The Rule of Expectations

I’ve never been afraid of public speaking. In fact, I always liked the rush of having to address an audience. The only time this wasn't true, was when I had to speak in a policy analysis class in grad school. My professor was incredibly critical and would give me such harsh feedback that I always walked away feeling slightly less competent. So every time I had to make a speech in her class, I could feel my blood pressure rising. And needless to say, no matter how good I got at policy analysis, I was never my most authentic self in that class – which of course meant, I was only bringing a small part of myself to the game.

The power that that professor had over me is an example of The Rule of Expectation. The Rule of Expectation says that individuals tend to make decisions based on how others expect them to perform. In other words, we subconsciously conform to the stereotypes people project on us. And it’s my personal belief that this is only true if we are not consciously monitoring our thoughts….because we are not sheep.

Several studies support The Rule of Expectations. In one study, researchers at Harvard found that when teachers were told that a randomly selected group of students are expected to do exceptionally well, their expectation of these students rose, and those students ended up outperforming their peers.

You might be a little skeptical right now. Does how others expect us to behave really affect us that much? Think about how you behave around your parents vs. how you behave around your friends. And if that doesn’t resonate, think about how you’ve behaved in situations where you weren’t quite sure of what the other person thought of you. Your behavior probably changed according to what you thought was being expected of you.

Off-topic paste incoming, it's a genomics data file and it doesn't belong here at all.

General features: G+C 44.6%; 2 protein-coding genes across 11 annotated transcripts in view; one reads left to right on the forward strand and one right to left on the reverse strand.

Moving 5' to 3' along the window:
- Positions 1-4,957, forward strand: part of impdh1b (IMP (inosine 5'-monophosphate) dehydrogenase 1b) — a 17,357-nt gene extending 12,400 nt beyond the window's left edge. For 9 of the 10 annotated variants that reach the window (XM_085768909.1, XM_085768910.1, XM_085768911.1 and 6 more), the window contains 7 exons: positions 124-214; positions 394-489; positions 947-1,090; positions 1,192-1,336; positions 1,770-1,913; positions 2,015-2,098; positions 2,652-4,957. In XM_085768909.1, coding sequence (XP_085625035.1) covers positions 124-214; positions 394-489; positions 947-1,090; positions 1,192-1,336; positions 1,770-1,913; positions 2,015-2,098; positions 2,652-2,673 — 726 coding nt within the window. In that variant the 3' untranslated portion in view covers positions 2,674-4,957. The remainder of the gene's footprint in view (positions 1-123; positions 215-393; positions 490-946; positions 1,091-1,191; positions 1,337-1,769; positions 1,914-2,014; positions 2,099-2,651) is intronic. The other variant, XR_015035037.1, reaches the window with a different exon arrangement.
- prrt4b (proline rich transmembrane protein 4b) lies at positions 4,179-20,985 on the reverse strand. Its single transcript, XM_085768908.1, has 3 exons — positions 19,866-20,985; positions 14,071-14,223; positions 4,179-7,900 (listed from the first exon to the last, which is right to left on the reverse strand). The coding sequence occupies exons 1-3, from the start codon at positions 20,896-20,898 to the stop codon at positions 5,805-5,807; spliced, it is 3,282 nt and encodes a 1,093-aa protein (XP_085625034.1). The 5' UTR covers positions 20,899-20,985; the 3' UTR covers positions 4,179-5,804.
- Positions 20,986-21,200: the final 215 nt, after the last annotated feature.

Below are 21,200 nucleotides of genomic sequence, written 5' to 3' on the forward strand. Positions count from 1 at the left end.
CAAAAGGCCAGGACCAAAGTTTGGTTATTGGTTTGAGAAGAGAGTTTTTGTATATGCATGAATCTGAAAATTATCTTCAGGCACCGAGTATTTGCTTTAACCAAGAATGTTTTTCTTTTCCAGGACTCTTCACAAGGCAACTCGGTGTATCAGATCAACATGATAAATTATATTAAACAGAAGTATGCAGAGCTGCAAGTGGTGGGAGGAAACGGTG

Fortunately, we can use the Rule of Expectations to our advantage because it can help us influence how others behave around us. And I don't mean that in a manipulative way, I actually think we can use it to help others guage how to treat us. You know how some people walk into a room and have an aura you respect? That’s them expecting that the world approach them with respect. How about people that radiate joy. Is it as obvious to you as it is to me that those people simply expect the world to greet them with good things?

And best of all, after learning about the rule of expectation, I had to ask myself what my self-imposed expectations were, regardless of what external cues I was being fed. Do I expect myself to be distracted by new people, places, and things or do I expect myself to have unwavering focus? Do I expect myself to succeed in my pursuits? Or do I expect to second guess my goals and back off on my dreams?

It is one thing to say you are a winner. It is entirely another to expect yourself to behave like one.